‘Sad Story All Around’: Sexual Misconduct in Canada’s Military

March 3, 2021 Updated: March 3, 2021

Both the current and former chiefs of the defence staff of the Canadian Armed Forces are being investigated for allegations of inappropriate behaviour, prompting a much deeper look into sexual misconduct in the military than efforts that had begun nearly six years earlier.

“It’s very serious and unsettling to see the former chief, and now our newly selected chief, to see these allegations and investigations into their behaviours,” retired Lt.-Gen. Guy Thibault said in an interview, referring to Gen. Jonathan Vance and Adm. Art McDonald respectively.

Thibault, a former vice chief of the defence staff himself, was Vance’s boss when some of the misconduct allegedly took place.

“Beyond what the media has reported on, I don’t have any additional information,” he said. “It’s a story that a lot of folks are quite interested in and a bit of a sad story all around.”

On Feb. 2, Global News reported allegations of sexual misconduct by Vance against two female subordinates. One of those women, Maj. Kellie Brennan, has since gone on record to say she’d had a sexual relationship with Vance while she was directly under his command. The second woman, a corporal, alleged that Vance in an email in 2012 had suggested going with her to a clothing-optional vacation spot. Vance says he has no recollection of that incident and also denied any inappropriate activity with Brennan.

McDonald, who replaced Vance as defence chief on Jan. 14, promised an investigation. However, he himself was replaced on Feb. 24 after voluntarily stepping aside when he also came under investigation. CBC reported that the allegations against him date back to 2010 and involve a female junior officer at a party aboard HMCS Montreal, at which alcohol was consumed, while the ship was in the Arctic.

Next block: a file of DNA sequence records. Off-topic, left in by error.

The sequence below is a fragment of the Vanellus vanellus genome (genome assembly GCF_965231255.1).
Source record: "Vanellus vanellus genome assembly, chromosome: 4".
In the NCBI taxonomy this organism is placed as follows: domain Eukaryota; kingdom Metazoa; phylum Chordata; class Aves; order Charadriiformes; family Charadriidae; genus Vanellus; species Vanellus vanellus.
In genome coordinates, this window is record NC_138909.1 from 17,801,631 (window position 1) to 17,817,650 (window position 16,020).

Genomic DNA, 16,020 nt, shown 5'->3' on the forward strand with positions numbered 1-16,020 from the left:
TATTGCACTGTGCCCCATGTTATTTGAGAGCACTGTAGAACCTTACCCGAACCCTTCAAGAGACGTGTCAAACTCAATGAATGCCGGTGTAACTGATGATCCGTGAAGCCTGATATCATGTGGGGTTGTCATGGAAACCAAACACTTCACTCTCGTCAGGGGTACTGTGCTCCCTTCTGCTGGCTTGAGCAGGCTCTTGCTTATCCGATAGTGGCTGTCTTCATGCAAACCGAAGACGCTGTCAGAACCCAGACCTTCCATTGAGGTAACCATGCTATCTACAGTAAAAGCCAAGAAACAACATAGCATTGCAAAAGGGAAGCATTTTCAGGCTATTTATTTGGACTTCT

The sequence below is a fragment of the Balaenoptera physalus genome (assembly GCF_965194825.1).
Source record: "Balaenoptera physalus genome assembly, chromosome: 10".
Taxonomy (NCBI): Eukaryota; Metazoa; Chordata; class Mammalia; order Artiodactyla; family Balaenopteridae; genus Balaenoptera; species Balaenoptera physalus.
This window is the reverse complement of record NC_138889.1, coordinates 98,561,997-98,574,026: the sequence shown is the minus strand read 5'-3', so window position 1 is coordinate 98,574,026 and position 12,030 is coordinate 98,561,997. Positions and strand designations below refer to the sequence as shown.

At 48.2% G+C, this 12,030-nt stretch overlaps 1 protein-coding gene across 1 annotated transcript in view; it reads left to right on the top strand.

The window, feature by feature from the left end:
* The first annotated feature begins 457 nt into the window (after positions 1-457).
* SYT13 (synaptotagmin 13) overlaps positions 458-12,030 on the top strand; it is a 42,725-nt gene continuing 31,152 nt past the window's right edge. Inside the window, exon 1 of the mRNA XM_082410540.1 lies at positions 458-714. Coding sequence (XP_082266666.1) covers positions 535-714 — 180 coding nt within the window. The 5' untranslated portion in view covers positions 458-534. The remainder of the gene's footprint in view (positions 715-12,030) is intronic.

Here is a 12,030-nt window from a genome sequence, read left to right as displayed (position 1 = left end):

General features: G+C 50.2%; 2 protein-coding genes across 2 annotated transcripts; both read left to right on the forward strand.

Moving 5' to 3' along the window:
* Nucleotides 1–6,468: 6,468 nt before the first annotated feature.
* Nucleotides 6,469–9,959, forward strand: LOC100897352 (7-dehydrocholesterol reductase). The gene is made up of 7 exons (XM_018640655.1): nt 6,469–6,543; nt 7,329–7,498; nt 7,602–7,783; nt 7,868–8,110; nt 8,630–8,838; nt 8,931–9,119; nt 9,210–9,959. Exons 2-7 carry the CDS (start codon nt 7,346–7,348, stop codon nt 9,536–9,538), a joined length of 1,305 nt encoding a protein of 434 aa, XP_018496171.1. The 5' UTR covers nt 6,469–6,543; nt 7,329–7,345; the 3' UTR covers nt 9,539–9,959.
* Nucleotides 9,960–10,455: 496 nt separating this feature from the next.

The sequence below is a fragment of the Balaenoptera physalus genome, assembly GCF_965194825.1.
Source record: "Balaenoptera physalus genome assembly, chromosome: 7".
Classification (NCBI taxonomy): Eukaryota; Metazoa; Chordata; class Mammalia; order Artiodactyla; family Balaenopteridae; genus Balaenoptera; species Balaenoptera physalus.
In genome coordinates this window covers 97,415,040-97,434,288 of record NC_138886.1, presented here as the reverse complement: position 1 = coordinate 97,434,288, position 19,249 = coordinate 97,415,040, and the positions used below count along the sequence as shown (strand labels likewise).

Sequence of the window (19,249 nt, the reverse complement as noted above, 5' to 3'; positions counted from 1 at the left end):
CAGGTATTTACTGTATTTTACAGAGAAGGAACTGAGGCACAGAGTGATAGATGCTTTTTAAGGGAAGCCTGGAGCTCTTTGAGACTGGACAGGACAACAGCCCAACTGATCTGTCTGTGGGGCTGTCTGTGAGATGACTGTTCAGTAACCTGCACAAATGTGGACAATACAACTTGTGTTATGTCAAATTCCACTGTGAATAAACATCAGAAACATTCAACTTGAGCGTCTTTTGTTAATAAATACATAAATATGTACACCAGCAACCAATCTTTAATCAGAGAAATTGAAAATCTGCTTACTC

Defence Minister Harjit Sajjan has appointed army commander Lt.-Gen. Wayne Eyre as acting defence chief. However, Sajjan also faces questions, since retired military ombudsman Gary Walbourne reportedly raised concerns about Vance with him in 2018.

Thibault said the military has stepped up efforts to address sexual misconduct since reports on the issue appeared in 2013. Retired Supreme Court of Canada justice Marie Deschamps conducted an investigation and made recommendations in 2015, resulting in an initiative called Operation Honour, which was launched by Vance.

“The last six years, the effort has been placed on confronting the challenges … to hold people to account from a disciplinary side, the administrative action taken against perpetrators, providing victim support,” Thibault said.

“It’s hard to overstate how much work has been done, but the truth is that there are still incidents unfortunately still happening.”

The Canadian Forces National Investigation Service is looking into the allegations. The House of Commons defence committee has also launched a study into the matter.

Charlotte Duval-Lantoine of the Canadian Global Affairs Institute, who has studied the topic of leadership, culture change, and gender integration in the Canadian Forces during the 1990s and who won a prize for an essay on this theme in 2018, believes an independent investigation is required.

“I think that the actual independence part is necessary,” Duval-Lantoine told The Epoch Times.

“We need to have a new commission of inquiry or board of inquiry, similar to what we had on the deployment in Croatia, or the deployment in Somalia in the 1990s.”

She says, however, that the investigation alone won’t be able to solve the problem, as it must be addressed by the leadership to change the culture that leads to misconduct.

“It starts at the top,” she said.

Operation Honour confirmed 84 cases of sexual assault and 172 incidents of sexual misconduct other than sexual assault in the 2018–19 reporting year, out of 302 investigations recorded that year, according to the latest tracking report.

Over 85 percent of the complainants were females and 62 percent were junior non-commissioned members, who hold ranks from private to corporal and master corporal. The investigations resulted in four people being permanently removed from command and 14 permanently removed from supervisory positions, among other actions taken.